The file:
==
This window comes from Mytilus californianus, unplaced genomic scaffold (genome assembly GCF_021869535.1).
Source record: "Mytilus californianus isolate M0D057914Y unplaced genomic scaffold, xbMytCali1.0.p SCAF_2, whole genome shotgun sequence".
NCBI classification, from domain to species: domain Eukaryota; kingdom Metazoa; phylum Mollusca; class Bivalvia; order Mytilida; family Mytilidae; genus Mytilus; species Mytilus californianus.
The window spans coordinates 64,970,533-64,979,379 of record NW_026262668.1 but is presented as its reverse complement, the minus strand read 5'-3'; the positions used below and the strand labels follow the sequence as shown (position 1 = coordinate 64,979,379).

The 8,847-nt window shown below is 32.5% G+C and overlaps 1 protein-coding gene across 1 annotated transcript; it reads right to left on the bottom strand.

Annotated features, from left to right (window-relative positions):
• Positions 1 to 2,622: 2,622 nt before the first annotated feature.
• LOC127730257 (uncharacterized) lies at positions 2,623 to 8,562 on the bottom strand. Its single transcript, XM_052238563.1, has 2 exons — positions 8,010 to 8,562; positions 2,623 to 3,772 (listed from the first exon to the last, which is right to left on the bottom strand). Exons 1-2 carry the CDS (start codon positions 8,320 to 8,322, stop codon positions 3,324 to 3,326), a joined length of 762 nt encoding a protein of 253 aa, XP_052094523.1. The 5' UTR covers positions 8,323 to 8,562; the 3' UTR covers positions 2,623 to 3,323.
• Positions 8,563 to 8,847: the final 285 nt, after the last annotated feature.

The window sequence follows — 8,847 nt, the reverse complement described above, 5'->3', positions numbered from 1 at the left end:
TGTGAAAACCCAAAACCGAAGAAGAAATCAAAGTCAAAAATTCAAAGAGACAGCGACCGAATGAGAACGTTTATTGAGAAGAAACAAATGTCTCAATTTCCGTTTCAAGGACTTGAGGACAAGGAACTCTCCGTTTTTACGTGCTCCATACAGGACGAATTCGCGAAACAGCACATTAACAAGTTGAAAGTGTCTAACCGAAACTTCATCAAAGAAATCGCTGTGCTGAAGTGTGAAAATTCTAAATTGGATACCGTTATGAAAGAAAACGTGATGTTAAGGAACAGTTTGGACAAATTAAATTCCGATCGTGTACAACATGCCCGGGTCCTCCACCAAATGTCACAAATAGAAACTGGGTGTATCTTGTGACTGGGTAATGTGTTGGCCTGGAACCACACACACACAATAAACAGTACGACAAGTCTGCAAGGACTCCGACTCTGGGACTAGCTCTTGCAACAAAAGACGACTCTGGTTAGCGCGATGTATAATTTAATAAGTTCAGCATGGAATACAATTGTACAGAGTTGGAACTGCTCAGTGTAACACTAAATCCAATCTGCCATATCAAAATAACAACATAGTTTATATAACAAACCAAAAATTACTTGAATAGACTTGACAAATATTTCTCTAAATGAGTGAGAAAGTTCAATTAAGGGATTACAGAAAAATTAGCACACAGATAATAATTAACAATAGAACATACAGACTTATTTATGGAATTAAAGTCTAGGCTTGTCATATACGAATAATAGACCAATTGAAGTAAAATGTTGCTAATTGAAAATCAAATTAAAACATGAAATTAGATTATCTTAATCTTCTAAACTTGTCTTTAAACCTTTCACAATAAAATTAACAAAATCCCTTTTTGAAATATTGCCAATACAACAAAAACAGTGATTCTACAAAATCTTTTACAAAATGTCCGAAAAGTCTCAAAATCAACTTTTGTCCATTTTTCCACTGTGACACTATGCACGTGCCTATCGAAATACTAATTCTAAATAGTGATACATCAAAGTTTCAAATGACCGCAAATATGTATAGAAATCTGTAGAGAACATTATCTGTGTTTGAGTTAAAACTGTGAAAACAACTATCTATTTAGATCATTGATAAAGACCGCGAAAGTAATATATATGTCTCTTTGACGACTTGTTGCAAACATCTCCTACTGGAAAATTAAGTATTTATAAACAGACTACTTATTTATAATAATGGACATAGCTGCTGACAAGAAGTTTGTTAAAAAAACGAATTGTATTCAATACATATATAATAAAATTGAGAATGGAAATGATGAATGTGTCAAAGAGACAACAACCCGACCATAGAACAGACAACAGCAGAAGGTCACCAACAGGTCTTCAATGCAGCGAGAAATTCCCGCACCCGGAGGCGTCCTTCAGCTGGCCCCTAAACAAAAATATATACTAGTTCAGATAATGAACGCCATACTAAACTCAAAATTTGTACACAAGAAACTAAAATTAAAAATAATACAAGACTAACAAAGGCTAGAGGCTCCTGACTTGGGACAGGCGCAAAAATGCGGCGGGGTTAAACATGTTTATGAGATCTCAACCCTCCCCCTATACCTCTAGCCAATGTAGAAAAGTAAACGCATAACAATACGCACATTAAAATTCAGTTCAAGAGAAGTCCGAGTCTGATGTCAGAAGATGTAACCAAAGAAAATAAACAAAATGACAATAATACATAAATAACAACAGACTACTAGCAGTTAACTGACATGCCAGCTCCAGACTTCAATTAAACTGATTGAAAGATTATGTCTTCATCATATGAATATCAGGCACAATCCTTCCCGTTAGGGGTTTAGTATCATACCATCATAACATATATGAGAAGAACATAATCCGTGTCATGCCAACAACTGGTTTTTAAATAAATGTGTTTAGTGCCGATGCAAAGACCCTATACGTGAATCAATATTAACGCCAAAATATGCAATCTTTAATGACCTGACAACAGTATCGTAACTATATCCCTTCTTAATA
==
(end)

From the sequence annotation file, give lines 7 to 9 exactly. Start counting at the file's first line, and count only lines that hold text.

• Positions 1 to 2,622: 2,622 nt before the first annotated feature.
• LOC127730257 (uncharacterized) lies at positions 2,623 to 8,562 on the bottom strand. Its single transcript, XM_052238563.1, has 2 exons — positions 8,010 to 8,562; positions 2,623 to 3,772 (listed from the first exon to the last, which is right to left on the bottom strand). Exons 1-2 carry the CDS (start codon positions 8,320 to 8,322, stop codon positions 3,324 to 3,326), a joined length of 762 nt encoding a protein of 253 aa, XP_052094523.1. The 5' UTR covers positions 8,323 to 8,562; the 3' UTR covers positions 2,623 to 3,323.
• Positions 8,563 to 8,847: the final 285 nt, after the last annotated feature.